Part 8 in a series of reflections in the lead-up to Critical Communications World 2018
Talk of private LTE networks is on the rise around the world. The chatter comes as industrial verticals rethink wireless data communications technologies as compelling LTE-based features arrive on the market. For industrial players, the opportunity to embrace LTE technology can lead to improvements in both operational efficiency and worker safety. In contrast to Wi-Fi, LTE is based on a tightly scheduled network-supervised air interface that enables better spectrum efficiency and more control over the quality of service offered to application device traffic. While LTE technology is predominately delivered via the mobile network operator on spectrum bands serving a wide range of user equipment attached to a cell sector, private LTE fills a void where no operator is present -- as is the case of mines and remote oil platforms -- or across enterprises prepared to leverage license-exempt spectrum. At Critical Communications World 2018, visitors will have opportunities to hear more about private LTE in service of enterprise-critical communications.
The scarcity of spectrum challenges enterprises considering private LTE network deployments. This shortage means most private LTE networks are in locations where licensed spectrum is readily available, as is the case in remote areas. With no significant population base nearby, these areas are typically not served by mobile operators. Even if some mobile network operator service is available, the thin population means a local mobile operator taps a small slice of the available spectrum. This low utilization gives operators an opportunity to offer dedicated spectrum to enterprises operating private networks supporting mining, oil drilling and forestry operations.
One forward-thinking approach towards private LTE networks will be highlighted at Critical Communications World by Air France and AGURRE. Representatives from AGURRE will describe the French efforts aimed at securing private LTE spectrum to service the needs of the transportation and energy sector. As part of this presentation, Air France will describe private LTE network testing conducted at Paris-Charles de Gaulle airport with a temporary allocation of 20 MHz in the 2.6 GHz band. The French regulator ARCEP granted this spectrum to support a feasibility test of the private LTE network concept.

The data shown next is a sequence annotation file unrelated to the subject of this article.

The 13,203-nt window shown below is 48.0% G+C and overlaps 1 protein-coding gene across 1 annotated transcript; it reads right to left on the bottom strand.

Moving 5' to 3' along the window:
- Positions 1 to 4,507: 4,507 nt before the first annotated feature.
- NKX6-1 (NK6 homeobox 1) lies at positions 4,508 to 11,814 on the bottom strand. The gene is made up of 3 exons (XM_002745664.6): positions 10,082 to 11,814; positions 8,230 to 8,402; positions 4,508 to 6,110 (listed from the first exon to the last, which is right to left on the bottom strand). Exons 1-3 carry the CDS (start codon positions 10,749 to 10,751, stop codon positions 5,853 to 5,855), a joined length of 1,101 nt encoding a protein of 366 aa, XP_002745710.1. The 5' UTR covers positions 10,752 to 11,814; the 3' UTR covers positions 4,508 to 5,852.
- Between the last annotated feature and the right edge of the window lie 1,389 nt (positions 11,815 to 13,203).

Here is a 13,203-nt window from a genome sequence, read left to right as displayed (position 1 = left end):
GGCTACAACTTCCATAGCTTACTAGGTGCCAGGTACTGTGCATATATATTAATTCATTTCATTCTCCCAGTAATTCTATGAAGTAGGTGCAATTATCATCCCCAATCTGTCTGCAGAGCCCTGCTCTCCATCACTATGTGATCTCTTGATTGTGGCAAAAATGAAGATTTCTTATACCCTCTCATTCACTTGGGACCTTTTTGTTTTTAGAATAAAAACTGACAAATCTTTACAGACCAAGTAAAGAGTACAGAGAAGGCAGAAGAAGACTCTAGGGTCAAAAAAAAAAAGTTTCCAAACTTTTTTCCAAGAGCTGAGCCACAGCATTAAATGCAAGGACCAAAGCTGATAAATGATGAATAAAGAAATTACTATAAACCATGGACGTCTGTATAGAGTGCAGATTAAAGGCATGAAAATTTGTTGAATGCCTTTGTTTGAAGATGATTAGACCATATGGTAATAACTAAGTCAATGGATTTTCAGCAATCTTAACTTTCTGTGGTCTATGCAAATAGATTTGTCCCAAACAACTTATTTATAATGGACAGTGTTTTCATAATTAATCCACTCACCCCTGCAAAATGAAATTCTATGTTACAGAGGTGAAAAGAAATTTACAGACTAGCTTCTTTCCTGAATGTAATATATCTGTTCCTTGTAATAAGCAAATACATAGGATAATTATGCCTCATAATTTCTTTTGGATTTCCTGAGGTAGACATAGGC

Other useful sessions at Critical Communications World include the Day 1 Masterclass "Pushing The Boundaries of Innovation Across Transport, Utilities and Industry" offered by Robin Davis of Actica and Nick Smye from Mason Advisory. Likewise, the Day 2 session "A European Way For Critical Infrastructure Communication on the Example of Smart Grid" presented by Dr. Panagiotis Paschalidis of P3 Communications will explore the European perspective of critical communication networks serving the energy sector.
Enterprises interested in the advantages of private LTE in areas lacking adequate licensed spectrum have several options. All major network equipment suppliers exhibiting at Critical Communications World offer solutions for private LTE networks. As a case in point, Nokia has supported Rio Tinto's extensive mining operations with a private LTE network in Australia while Ericsson and Athonet recently delivered a private LTE network for the LaRonde Mine in Canada. Huawei's eLTE portfolio offers a variety of LTE-based devices operating in country-specific bands open for industrial applications. In addition to push-to-talk functionality, Huawei's eLTE offer now includes support for NB-IoT over licensed-exempt spectrum. At Critical Communications World, Huawei will be showing off the latest in its eLTE portfolio offerings.
An additional approach for private LTE is now emerging thanks to the efforts of the MulteFire Alliance. With MulteFire, enterprises gain the advantages of LTE in common licensed-exempt bands around the globe. Based on LTE Licensed-Assisted Access (LAA) standards produced in 3GPP, MulteFire eliminates the LAA requirement of a mobile network operator supplied uplink carrier. The approach will work well in industrial environments where the enterprise controls spectrum contention. Beyond today's LTE technology, 3GPP standards committees are studying MulteFire-like capabilities as a basis for coming 5G functionality. MulteFire Alliance members Ericsson, Huawei, Kathrein and Nokia are exhibitors at Critical Communications World.
While LTE coverage will continue to be supplied by mobile network operators, enterprise interest in private LTE network is growing. Critical Communications World 2018 provides a valuable forum for knowledge exchange between pioneering enterprise planners and equipment suppliers.
Revised to add examples of Athonet, Ericsson and Nokia private LTE deployments.